There are a lot of self-help guides and ideas floating around out there. Ways to become powerful, to become successful, confident, how to seize the day, etc. They’re mostly gibberish because they pitch no real skill. To address real problems of confidence takes practice in an area relating to the problem. How do you cease social anxiety? How do you take down violent criminals or fight off bullies? How do you talk to attractive men or women? How do you stand up to your boss? How do you find a soul-mate, a great teacher, or a great skill? How do you make a lot of money on the stock-market? How do you attain non-craving or non-attachment and ultimate supreme enlightenment?

The same way you do anything: you practice the necessary skill until it becomes normal. You do it until it is no longer an unusual thing, it becomes routine. So much crap in life, so much unnecessary mental suffering is really just people whining — people trying to avoid doing the grunt work. The grunt work is all there is! Civilization is built upon shitty jobs! When you fuck up — do it again! Do it again! Again! Again!!!!!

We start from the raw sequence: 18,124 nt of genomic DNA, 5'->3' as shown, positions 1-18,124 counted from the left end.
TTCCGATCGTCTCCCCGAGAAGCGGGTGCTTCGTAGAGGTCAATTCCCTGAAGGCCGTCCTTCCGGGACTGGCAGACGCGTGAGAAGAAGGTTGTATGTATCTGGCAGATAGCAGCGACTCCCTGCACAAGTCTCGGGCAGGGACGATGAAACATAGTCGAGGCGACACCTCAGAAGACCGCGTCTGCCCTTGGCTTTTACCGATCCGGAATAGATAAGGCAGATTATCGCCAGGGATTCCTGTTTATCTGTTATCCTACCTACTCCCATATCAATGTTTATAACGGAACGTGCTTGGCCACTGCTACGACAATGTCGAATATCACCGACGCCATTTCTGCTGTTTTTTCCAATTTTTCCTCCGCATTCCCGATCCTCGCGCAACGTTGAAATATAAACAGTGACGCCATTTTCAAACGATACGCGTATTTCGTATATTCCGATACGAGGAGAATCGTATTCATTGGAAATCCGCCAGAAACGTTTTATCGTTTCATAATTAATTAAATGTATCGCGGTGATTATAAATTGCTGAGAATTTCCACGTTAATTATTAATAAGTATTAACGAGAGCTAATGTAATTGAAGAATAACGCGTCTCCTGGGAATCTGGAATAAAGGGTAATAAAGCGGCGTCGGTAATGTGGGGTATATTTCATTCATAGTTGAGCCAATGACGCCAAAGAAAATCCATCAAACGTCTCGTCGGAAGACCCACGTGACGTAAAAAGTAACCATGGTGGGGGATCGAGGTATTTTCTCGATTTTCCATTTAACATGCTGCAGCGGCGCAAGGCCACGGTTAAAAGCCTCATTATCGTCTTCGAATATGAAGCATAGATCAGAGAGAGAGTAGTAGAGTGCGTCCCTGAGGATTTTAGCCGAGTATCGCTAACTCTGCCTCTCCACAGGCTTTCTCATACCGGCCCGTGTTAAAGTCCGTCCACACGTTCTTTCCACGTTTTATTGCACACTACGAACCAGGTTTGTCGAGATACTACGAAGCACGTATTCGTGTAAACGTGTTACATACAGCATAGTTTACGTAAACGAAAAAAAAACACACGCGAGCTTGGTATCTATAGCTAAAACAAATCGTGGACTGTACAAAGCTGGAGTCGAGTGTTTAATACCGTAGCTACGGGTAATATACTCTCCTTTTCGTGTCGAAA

In fact, in life we should never expect any kind of perfection or success. Life is constant struggle, constant change — diamonds are mined from hard work, and nothing else. Any successful person, who did not have to do any hard work or hard practice to get to their position of influence or affluence, is worthless. They do not know what they are doing. They are the spoiled prince, the media heiress, the run-of-the-mill actor, the corrupt politician, the failed business tycoon; they are the true meaning of charlatan, poseur, parasite and liar. The depth of their ugliness is endless.

And so it is with everything. If you want the bigger returns, you need to put in more effort than other people.
This is why having competition amongst fellow students, friends and family can be a good thing. We are forced to practice and improve ourselves with our free time. Life’s rewards are the personal results of hard work. Too many people just sit on their asses watching mediocre television shows every night, while looking for love in the gutter (bars and clubs) on the weekends.

And not that anyone is ever satisfied by romantic love no matter how much they yearn for it. Every other person I meet who finds out I’m deep into Taiji or music, they immediately fire off some nonsense about how they really want to start learning that stuff. But almost none of them will ever start. Why? What do they want, free lessons? My approval? All a person needs to make life reasonably fulfilling is a couple of things rewarding practices to pass the time, things that you would hate yourself for not doing.